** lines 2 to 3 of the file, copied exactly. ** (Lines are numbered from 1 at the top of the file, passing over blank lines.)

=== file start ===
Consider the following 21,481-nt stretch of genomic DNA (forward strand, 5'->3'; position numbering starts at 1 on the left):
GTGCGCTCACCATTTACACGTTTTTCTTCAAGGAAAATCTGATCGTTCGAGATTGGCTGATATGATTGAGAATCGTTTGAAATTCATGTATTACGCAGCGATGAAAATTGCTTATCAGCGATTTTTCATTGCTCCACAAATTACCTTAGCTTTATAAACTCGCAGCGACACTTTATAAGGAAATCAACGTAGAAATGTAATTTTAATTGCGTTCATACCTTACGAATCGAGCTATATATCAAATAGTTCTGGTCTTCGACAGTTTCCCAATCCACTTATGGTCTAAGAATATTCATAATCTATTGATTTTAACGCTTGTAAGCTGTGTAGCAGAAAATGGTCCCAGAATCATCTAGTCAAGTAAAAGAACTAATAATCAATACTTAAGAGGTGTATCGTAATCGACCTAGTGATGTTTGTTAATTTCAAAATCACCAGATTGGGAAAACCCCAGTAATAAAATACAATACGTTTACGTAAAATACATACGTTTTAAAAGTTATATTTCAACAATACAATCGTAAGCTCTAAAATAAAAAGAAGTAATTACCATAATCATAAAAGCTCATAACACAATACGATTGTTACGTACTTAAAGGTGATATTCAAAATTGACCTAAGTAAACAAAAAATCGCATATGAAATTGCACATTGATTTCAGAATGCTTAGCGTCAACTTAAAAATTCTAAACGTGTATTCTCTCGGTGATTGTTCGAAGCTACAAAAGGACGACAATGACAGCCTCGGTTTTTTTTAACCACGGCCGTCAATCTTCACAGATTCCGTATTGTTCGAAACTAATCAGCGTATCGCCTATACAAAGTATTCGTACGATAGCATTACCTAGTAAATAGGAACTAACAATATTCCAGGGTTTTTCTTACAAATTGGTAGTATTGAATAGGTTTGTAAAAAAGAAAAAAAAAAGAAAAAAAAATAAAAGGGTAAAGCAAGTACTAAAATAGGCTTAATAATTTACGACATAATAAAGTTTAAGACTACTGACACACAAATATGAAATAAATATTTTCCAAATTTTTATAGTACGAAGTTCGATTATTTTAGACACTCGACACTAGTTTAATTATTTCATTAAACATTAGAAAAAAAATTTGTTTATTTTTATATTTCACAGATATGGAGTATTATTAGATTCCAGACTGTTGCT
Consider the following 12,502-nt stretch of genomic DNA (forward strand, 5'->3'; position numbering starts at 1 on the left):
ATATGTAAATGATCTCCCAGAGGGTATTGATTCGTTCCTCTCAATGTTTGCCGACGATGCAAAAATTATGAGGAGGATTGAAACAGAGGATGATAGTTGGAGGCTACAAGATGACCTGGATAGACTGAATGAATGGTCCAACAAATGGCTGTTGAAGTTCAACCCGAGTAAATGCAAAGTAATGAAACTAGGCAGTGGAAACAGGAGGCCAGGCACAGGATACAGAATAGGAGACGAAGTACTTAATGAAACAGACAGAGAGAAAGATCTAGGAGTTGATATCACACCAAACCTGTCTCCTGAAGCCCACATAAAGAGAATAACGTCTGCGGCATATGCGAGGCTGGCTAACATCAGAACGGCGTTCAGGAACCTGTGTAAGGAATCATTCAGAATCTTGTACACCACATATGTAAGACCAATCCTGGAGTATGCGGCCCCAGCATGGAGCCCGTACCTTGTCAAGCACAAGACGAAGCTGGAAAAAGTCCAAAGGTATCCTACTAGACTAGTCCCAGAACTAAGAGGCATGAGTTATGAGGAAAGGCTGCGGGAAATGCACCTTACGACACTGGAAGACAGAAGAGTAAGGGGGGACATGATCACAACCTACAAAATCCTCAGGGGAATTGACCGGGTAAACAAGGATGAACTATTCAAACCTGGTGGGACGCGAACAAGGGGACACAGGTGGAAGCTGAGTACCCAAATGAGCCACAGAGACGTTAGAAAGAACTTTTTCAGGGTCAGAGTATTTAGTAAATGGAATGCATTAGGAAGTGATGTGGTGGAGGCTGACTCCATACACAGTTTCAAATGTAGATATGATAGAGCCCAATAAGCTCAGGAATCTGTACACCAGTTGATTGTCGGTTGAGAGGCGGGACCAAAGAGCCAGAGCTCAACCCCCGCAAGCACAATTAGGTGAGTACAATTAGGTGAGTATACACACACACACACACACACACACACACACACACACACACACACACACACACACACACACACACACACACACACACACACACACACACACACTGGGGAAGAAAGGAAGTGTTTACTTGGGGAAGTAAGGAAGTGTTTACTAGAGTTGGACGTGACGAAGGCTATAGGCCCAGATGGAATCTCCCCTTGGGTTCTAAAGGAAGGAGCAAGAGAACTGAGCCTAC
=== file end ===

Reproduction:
GTGCGCTCACCATTTACACGTTTTTCTTCAAGGAAAATCTGATCGTTCGAGATTGGCTGATATGATTGAGAATCGTTTGAAATTCATGTATTACGCAGCGATGAAAATTGCTTATCAGCGATTTTTCATTGCTCCACAAATTACCTTAGCTTTATAAACTCGCAGCGACACTTTATAAGGAAATCAACGTAGAAATGTAATTTTAATTGCGTTCATACCTTACGAATCGAGCTATATATCAAATAGTTCTGGTCTTCGACAGTTTCCCAATCCACTTATGGTCTAAGAATATTCATAATCTATTGATTTTAACGCTTGTAAGCTGTGTAGCAGAAAATGGTCCCAGAATCATCTAGTCAAGTAAAAGAACTAATAATCAATACTTAAGAGGTGTATCGTAATCGACCTAGTGATGTTTGTTAATTTCAAAATCACCAGATTGGGAAAACCCCAGTAATAAAATACAATACGTTTACGTAAAATACATACGTTTTAAAAGTTATATTTCAACAATACAATCGTAAGCTCTAAAATAAAAAGAAGTAATTACCATAATCATAAAAGCTCATAACACAATACGATTGTTACGTACTTAAAGGTGATATTCAAAATTGACCTAAGTAAACAAAAAATCGCATATGAAATTGCACATTGATTTCAGAATGCTTAGCGTCAACTTAAAAATTCTAAACGTGTATTCTCTCGGTGATTGTTCGAAGCTACAAAAGGACGACAATGACAGCCTCGGTTTTTTTTAACCACGGCCGTCAATCTTCACAGATTCCGTATTGTTCGAAACTAATCAGCGTATCGCCTATACAAAGTATTCGTACGATAGCATTACCTAGTAAATAGGAACTAACAATATTCCAGGGTTTTTCTTACAAATTGGTAGTATTGAATAGGTTTGTAAAAAAGAAAAAAAAAAGAAAAAAAAATAAAAGGGTAAAGCAAGTACTAAAATAGGCTTAATAATTTACGACATAATAAAGTTTAAGACTACTGACACACAAATATGAAATAAATATTTTCCAAATTTTTATAGTACGAAGTTCGATTATTTTAGACACTCGACACTAGTTTAATTATTTCATTAAACATTAGAAAAAAAATTTGTTTATTTTTATATTTCACAGATATGGAGTATTATTAGATTCCAGACTGTTGCT
Consider the following 12,502-nt stretch of genomic DNA (forward strand, 5'->3'; position numbering starts at 1 on the left):